The mini rife to me is a SHTF battle rifle I don’t give a poop about .5 moa. If it can hit center mass at 50ft. I’m happy. anyway I think ruger is screwing the pooch by only using expensive proprietary mags, only eat premium brass ammo and ridiculous msrp price.

  23. avatar Randall says:

    Man I love guns as much as the next guy or girl but I’m tired of all these articles whining about how someone is banning guns or trying to take our guns…it isn’t happening, no one is going to take our guns. And those “assault” rifle bans are in places where no one owned them really anyways and if you do then MOVE! Stop whining and shoot on brothers

    1. avatar Klaus Von Schmitto says:

      I’m glad you made it out of the coma but you should probably read a few newspapers to catch up with the gun control initiatives that are happening.

    2. avatar Big Bill says:

      I’m with Klaus here…
      You really need to read more.
      NY state bans new sales of ARs (“assault weapons”), but grandfathers. This means when the owner dies, the gun belongs to the state. That’s a ban.
      CA’s laws regarding “assault rifles” change annually, and if you don’t keep up with them, the guns belong tot he state. That’s a ban.
      CA’s laws regarding pistols ban anything new (a change in design means the gun is “new”).
      Other states are starting to follow suit.
      And as for your “MOVE!”, it’s not as easy as you imply. Family, job, and other factors often combine to make that near impossible. Again, you need to widen your understanding of what’s going on around you.

    3. Responding to Randall’s comment that said, “tired of all these articles whining about how someone is banning guns or trying to take our guns…it isn’t happening, no one is going to take our guns. And those “assault” rifle bans are in places where no one owned them really anyways and if you do then MOVE!”

      Randall, FYI, “assault weapons” bans are now being proposed in rural red states too, including Montana, where Trump won by over 20 percentage points! Just yesterday there was a news article titled “Montana governor supports assault weapon ban” saying the Governor of Montana supports an “assault weapons” ban and a ban on all semiautomatic rifles:

      “Montana Gov. Steve Bullock on Sunday said he would support a ban on semiautomatic weapons…During the CNN interview, Bullock said there need to continue to be red flag laws, universal background checks, and even age and magazine restrictions.”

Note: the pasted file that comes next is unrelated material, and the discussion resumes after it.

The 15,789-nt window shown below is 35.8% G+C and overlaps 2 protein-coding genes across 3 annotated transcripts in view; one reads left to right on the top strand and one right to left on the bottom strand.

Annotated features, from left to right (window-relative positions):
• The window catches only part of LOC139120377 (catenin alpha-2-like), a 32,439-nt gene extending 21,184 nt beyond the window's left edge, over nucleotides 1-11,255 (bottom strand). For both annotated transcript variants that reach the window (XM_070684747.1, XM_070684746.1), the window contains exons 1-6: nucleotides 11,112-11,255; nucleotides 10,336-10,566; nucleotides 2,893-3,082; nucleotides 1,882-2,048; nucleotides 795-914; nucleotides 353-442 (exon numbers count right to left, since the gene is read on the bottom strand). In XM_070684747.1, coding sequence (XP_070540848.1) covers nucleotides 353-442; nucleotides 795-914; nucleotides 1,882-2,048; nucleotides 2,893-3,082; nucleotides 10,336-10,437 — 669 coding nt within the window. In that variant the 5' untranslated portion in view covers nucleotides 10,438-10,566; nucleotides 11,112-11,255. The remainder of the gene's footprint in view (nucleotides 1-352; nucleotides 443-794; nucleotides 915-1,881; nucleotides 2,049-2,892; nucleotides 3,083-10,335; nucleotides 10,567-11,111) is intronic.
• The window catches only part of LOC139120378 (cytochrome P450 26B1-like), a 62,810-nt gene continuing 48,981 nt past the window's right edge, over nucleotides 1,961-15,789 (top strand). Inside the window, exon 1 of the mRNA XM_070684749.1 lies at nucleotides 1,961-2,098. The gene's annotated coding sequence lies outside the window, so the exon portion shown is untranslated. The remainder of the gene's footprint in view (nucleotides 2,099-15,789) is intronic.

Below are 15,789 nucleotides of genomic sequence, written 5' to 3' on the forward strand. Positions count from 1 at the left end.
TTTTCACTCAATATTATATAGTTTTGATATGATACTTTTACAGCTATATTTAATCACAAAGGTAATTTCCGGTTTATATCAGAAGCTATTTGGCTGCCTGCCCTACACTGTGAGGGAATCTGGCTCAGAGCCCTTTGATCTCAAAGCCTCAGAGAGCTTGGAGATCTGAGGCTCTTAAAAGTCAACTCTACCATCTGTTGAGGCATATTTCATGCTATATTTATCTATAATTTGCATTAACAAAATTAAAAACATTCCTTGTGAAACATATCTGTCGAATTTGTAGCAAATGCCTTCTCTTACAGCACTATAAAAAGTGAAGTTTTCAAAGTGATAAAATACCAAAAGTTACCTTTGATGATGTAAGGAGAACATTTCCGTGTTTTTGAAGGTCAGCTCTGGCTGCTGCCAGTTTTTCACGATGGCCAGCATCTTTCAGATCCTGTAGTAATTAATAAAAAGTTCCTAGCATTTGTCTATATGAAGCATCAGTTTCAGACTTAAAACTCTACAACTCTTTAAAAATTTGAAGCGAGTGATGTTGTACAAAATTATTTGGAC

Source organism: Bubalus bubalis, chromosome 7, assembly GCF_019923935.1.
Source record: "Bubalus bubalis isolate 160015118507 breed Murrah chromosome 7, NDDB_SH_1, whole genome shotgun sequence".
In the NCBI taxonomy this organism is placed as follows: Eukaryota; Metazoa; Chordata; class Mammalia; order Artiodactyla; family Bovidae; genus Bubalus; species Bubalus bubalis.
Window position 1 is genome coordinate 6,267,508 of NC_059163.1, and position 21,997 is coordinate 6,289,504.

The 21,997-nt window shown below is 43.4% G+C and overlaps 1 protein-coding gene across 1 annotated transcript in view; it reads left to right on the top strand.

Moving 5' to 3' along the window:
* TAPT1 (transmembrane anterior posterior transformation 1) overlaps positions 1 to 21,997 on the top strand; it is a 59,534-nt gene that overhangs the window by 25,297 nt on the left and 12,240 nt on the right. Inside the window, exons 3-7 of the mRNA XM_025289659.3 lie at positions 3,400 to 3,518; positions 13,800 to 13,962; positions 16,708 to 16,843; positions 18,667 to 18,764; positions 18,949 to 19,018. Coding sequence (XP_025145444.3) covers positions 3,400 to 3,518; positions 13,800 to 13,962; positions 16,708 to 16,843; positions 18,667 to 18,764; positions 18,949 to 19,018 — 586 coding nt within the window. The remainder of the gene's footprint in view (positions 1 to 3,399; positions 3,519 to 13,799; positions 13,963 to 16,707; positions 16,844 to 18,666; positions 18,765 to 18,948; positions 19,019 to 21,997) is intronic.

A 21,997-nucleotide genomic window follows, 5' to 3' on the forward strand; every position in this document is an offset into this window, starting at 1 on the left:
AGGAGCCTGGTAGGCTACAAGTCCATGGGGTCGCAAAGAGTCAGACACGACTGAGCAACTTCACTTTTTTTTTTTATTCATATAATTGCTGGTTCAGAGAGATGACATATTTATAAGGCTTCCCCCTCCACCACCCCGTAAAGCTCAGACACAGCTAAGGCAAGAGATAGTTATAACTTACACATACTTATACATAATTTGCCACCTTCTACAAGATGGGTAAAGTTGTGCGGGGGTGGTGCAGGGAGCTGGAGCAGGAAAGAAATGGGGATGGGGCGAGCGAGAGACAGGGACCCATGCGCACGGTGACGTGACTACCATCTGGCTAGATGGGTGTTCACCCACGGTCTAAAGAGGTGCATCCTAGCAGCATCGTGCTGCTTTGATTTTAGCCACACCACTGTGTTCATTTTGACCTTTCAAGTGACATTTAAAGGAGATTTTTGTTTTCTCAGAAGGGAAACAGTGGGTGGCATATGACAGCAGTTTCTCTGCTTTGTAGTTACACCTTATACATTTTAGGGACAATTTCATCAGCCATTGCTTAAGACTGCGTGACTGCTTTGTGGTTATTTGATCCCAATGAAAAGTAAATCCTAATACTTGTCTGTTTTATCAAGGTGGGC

See https://www.politico.com/story/2018/08/19/montana-governor-supports-assault-weapon-ban-788194

    4. avatar HP says:

      Literally none of what you have said here is true.

  24. avatar Retro says:

    Chamber it in 6.5 Grendel with a heavier barrel profile and a harmonic barrel tuner, I’ll be interested, if it isn’t too much $.

  25. avatar jimmy james says:

    Sounds like the new ones are more accurate than the original ones. Both the mini 14 and 30 had abysmal accuracy at one time. They also used to ding the hell out of a scope due to the ejector design. But my favorite feature of the mini guns was the take down design of bending the trigger guard. If you used a screw driver instead of mangling a round of ammo, and over bent the guard ever so slightly, the gun would literally fall apart in your hands or on to the ground most likely.

  26. avatar David says:

    Gosh, it sure would have been nice to include a photo with the entire rifle in the frame.

  27. avatar JR says:

    These rifles are notoriously inaccurate after the barrel gets hot. I had one years ago, sold it because of this.

  28. avatar Wally1 says:

    I had a early production Mini 30, no function problems however it was not accurate. Sold it and purchased a Mini 14 in 6.8 SPC. stainless with composite stock, they were only made for a couple years. It shoots well and is accurate. 5.56 is not legal for deer and large game in my state, therefore the choice of the 6.8 SPC. Downside is the cost of ammo. I never have had any type of issue with this rifle.

  29. avatar HP says:

    Just shot my Mini 14 today. It’s a fun gun!

  30. avatar Cole F. says:

    Mini-30’s can take stripper clips with a simple aftermarket upgrade from Cogburn Arsenal.